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Microsoft Gets Into the Personal Factory Biz With 3D Printing Support

Microsoft Gets Into the Personal Factory Biz With 3D Printing Support

In the future as Microsoft sees it, you won't have to waste time running to the store every time you need a gadget or gizmo -- instead, you can make it yourself in your own little 3D printer-equipped home factory. That's just for starters, though. There are many other potential applications for personal 3D printing, and Microsoft aims to corner the software market from the get-go.

By Rachelle Dragani
06/27/13 1:52 PM PT

Microsoft announced Wednesday that the latest updates to its Windows operating system will include built-in support for 3D printers, making it as easy for consumers to create a 3D object as it is to print text.

Additive manufacturing isn't a new technology Visit the VMware Tech Center, but it is just starting to work its way into a more mainstream market -- and Microsoft wants to be there when it does. When Windows 8.1 becomes available later this year, it will include plug-and-play support for the printers, application support and the ability to translate 3D file formats.

Microsoft has partnered with 3D Systems and Stratasys to ensure that most of the 3D printers available to consumers will be fully compatible with Windows 8.1. Microsoft is also reaching out to developers and 3D manufacturers interested in designing applications.

The prices of 3D printers and materials are steadily dropping. Staples offers 3D Systems' Cube 3D printer for US$1,299, and other vendors offer devices for as little as $800.

3D printing

With more affordable hardware becoming available, Microsoft is positioning itself on the software end to help users set up their own table-top factories. It envisions users doing things like creating a broken hinge rather than going out to buy a replacement, or manufacturing custom jewelry.

Ahead of the Pack

While Microsoft seems hopeful that 3D printing will become a normal part of the average household or small business, that market isn't a lock yet, said Jesse Daily, partner at Core Consulting. There have been huge strides recently in making the technology more accessible and affordable, but there are still hurdles to clear.

"One of the main problems today is the strength of the materials," Daily told TechNewsWorld. "There's not a lot of material out there that can replicate the strength you'll find in industrial manufacturing. It's geting much better, but it's not quite there yet. The other problem is the cost. It has come down a lot and is a lot more commonplace now, but it is still not practical for the everyday person, although that could change in five to 10 years."

This market might take a few years to really get going, said Jesse DePinto, president, CEO and cofounder of Voxel Metric, but that gives Microsoft a chance to capture a consumer crowd that its competitors haven't yet -- something Microsoft hasn't succeeded in doing in the past.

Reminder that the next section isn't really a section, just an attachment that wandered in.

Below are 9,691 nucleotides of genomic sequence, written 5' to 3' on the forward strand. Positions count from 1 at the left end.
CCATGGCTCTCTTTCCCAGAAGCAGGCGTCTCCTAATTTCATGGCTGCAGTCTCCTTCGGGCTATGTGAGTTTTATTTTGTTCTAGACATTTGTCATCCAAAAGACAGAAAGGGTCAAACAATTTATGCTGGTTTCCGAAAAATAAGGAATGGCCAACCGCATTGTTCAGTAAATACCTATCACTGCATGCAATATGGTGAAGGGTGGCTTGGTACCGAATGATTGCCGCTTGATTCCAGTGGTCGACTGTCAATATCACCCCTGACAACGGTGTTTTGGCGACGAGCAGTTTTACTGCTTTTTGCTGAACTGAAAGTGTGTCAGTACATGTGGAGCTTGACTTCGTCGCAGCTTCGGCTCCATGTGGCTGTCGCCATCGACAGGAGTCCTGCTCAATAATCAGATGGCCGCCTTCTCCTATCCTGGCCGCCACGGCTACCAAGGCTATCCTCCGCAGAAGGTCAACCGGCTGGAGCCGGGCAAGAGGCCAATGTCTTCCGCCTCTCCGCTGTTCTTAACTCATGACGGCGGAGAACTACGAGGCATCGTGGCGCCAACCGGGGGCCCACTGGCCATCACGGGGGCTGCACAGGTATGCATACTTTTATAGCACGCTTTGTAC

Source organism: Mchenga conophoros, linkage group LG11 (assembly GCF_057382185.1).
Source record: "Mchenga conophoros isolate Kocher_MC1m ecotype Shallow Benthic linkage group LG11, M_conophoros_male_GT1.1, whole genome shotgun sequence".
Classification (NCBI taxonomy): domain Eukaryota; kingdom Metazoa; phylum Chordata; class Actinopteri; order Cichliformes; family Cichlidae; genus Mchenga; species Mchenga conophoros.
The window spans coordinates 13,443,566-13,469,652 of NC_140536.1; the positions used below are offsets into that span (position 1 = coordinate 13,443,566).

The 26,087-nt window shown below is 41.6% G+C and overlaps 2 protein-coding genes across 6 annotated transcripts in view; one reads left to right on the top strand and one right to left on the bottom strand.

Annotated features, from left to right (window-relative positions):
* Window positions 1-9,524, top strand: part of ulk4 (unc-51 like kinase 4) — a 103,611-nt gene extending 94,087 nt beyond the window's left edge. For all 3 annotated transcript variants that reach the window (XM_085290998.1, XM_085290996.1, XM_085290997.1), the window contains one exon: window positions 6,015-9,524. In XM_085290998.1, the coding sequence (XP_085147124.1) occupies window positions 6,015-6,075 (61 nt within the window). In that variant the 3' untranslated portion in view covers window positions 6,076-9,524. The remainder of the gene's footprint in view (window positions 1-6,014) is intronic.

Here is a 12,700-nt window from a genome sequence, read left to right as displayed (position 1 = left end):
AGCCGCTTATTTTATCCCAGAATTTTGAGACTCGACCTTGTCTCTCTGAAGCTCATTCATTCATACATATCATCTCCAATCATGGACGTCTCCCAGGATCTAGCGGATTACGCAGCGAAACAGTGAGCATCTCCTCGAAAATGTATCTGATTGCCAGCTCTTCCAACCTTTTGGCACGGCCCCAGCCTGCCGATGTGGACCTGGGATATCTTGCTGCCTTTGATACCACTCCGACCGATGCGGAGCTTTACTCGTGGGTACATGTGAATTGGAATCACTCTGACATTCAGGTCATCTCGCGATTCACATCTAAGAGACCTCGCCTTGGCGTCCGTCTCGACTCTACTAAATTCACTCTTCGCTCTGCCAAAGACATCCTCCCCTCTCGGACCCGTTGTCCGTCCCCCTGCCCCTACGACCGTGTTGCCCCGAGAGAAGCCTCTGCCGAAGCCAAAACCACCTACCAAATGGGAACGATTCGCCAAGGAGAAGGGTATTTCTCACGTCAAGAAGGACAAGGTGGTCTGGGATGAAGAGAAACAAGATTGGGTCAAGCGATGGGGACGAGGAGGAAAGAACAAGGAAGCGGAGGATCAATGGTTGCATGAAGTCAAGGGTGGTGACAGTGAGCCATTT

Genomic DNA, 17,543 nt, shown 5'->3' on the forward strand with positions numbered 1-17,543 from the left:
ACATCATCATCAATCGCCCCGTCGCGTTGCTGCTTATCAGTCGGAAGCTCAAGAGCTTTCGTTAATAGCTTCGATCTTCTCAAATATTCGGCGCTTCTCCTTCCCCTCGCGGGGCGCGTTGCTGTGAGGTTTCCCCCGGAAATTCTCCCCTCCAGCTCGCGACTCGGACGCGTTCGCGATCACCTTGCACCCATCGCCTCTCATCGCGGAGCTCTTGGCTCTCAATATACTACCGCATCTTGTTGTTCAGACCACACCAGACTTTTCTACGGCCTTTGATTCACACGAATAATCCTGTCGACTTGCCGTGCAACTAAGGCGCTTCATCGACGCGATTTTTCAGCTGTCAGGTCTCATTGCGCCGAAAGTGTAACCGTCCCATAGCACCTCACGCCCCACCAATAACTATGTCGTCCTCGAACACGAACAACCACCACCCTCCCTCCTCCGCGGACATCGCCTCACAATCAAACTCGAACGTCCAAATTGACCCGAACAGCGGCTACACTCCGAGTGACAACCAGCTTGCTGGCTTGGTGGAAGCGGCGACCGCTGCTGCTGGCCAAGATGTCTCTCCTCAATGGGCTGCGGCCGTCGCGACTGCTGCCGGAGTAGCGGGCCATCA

"Microsoft is trying to be the catalyst here," DePinto told TechNewsWorld. "There's no proven money in the consumer market right now, but there is definitely high growth and high opportunity. Microsoft sees that, and I commend them for doing that. Typically they wait until the innovation hits them in the face, but here they're really stepping up and trying to get ahead of the crowd."

Becoming the Software Leader

If it can get ahead of that crowd, it will be by doing what it does best -- creating a software ecosystem that becomes an industry standard, said DePinto.

"This would allow Microsoft to become the market leader in a software that has the potential to become huge," he pointed out. "This is also a branding move to get on the cutting edge of technology, which is the kind of innovation their shareholders want to see. Developers are flocking to this technology, and Microsoft knows it's nothing without their developers. This is making sure that any startup who develops software makes it Microsoft-compatible first and foremost."

It remains to be seen how well that plan will work, said Tim Simpson, professor of mechanical engineering at Penn State University. If it can keep its partnerships with hardware vendors healthy and draw the software innovators to its platform, it has the opportunity to go where most of its consumers tech rivals aren't.

"Marrying the software with the hardware like this will accelerate adoption all the more and democratize 3D printing," Simpson told TechNewsWorld. "Hobbyists, DIYers, entrepreneurs, and companies of all sizes will benefit, given the ubiquitousness of Windows systems. You're putting the software at everyone's fingertips, and that's how technologies go mainstream."


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